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Tuesday, February 27, 2024
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Time to fix pothole-riddled roads

For rural communities struggling with pothole-riddled roads, rundown bridges, and never-ending slips, their challenge to the new government is “show us the money”.

“Farmers recognise the government have a huge amount of work on their plate, and keeping a lid on taxes means there’s only so much money to go around,” Federated Farmers national board member and transport spokesman Mark Hooper says.

“While we are supportive of the ‘Roads of National Significance’ programme, there is some concern in rural areas that there won’t be enough funding available for provincial state highways and local road renewal and maintenance.”

For the agriculture and horticulture sector, those rural highways, local roads, and bridges are critical to getting product to processors and markets in a timely manner, Hooper says.

“In the absence of the public transport options available in most urban areas, they’re also the access lifelines for farming families getting to schools, suppliers, and other services.”

Federated Farmers Wairarapa president David Hayes says for farmers in his home district of Masterton, rates bills of $10,000-plus a year are common and roading costs are easily the biggest component.

“I’d suggest that would be the same for many provinces in New Zealand,” he says.

While the previous government stepped in with a large proportion of funding for the $27 million of damage caused to Masterton’s roads by storms in June/July 2022, and the cyclones early last year, the local share of road renewal and maintenance costs continues to rise.

Masterton District Council’s Infrastructure Committee chair David Holmes, a farmer himself, says most of the area’s rural roading network was built to cater for trucks of 20-30 tonnes.

“Now we’re getting trucks of 50 tonnes or more.”

Although the council is investigating higher targeted rates for forestry operators, Holmes says the local government funding model for roads and three waters infrastructure “is broken”.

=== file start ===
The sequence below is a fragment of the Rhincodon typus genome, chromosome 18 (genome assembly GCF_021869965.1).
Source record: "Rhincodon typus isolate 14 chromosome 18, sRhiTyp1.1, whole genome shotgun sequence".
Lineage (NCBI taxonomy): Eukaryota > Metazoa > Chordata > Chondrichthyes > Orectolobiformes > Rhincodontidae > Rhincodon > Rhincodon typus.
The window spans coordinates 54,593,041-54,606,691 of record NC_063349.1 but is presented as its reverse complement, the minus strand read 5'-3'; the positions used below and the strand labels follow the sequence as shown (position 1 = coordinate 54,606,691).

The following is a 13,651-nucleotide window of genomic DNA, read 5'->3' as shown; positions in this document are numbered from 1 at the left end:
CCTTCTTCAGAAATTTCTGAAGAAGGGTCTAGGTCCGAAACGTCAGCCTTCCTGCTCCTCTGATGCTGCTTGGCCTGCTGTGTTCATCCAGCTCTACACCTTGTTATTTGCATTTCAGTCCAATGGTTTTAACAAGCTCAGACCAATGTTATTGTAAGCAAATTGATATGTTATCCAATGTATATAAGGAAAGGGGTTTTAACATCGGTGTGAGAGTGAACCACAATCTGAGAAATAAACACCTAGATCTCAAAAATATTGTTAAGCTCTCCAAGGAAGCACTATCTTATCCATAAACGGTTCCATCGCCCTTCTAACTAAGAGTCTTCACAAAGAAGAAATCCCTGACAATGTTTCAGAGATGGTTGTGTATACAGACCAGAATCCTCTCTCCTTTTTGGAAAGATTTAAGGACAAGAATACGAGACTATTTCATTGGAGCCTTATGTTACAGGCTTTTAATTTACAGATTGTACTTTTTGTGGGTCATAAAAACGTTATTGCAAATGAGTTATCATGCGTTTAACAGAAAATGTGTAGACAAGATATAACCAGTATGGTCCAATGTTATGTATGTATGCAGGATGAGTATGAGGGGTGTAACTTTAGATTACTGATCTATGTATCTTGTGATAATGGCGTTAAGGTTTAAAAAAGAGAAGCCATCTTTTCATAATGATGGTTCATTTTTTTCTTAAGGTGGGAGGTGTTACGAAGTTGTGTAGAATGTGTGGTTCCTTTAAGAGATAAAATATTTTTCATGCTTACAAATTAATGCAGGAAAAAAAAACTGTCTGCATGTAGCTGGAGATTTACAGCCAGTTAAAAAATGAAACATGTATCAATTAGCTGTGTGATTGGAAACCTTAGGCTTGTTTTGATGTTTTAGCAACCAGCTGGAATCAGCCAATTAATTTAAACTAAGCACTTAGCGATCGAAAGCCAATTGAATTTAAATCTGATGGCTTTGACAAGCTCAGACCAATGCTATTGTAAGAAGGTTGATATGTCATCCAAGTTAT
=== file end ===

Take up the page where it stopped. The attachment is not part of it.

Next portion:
During election campaigning, National’s transport spokesperson Simeon Brown – now the new Minister for both Transport and Local Government – pledged his party would establish a $500 million Pothole Repair Fund to “urgently address the shocking state of our local roads and state highways”.

There’s no mention of that fund in National’s coalition agreements with Act and NZ First.

The agreement with NZ First mentions 13 new Roads of National Significance and four major public transport upgrades.

There’s also a commitment to building a four-lane highway alternative for Northland’s Brynderwyns and to investigate the use of private finance to accelerate construction.

Act has agreed to National’s plans for a network of 10,000 public EV chargers by 2030 but insisted this be subject to “a robust cost-benefit analysis”.

Labour’s speed limit reductions – a bone of contention in many provincial areas – will be reversed where it is safe to do so.

And in another clue on how the new government hopes to foot transport bills, Act and National have agreed to “institute long-term city and regional infrastructure deals, allowing PPPs [public private partnerships], tolling, and value capture rating to fund infrastructure”.

Instructions to NZTA Waka Kotahi on government priorities come in the form of the three-yearly Government Policy Statement [GPS] on Land Transport.

In a move welcomed by Federated Farmers, the Labour Government’s draft GPS, put out in April last year, made highway and local road maintenance a “strategic priority”, and significantly bumped up funding for it.

But even with that Federated Farmers questioned whether it would be enough to catch up on years of under-investment, particularly with the cyclones at the start of 2023 having absolutely pounded rural infrastructure.

“Our sector, like others that rely on good transport access, are in ‘wait and see mode’ for the new government’s GPS,” Hooper says.

“We’re cautiously optimistic. At our National Conference meeting in Wellington on November 29, Trade and Agriculture Minister Todd McClay made it clear the government knew that farmers and growers are vital to the national economy.

“Simeon Brown has talked about instructing Waka Kotahi to lift rehabilitation work to at least two per cent of the roading network each year – more than double the current rate.

“Federated Farmers is pleased there appears to be recognition that looking after the roads we already have, particularly the networks crucial to getting domestic and export goods to ports and markets, is just as important as building new roads.”

1 COMMENT

  1. The last governments policy instructions will take time to be dismantled. There is so much money wasted on nanny state driving and climate change 🙄. Not sure 🤔 but the road cones cost $6 each per day to hire? And only roading authorities can put them down and move them even if one fall over?. If you halved this cost you would save hundreds thousands of dollars and road safety will still be there for workers and road users. Will take some time to change and free up money 💰.

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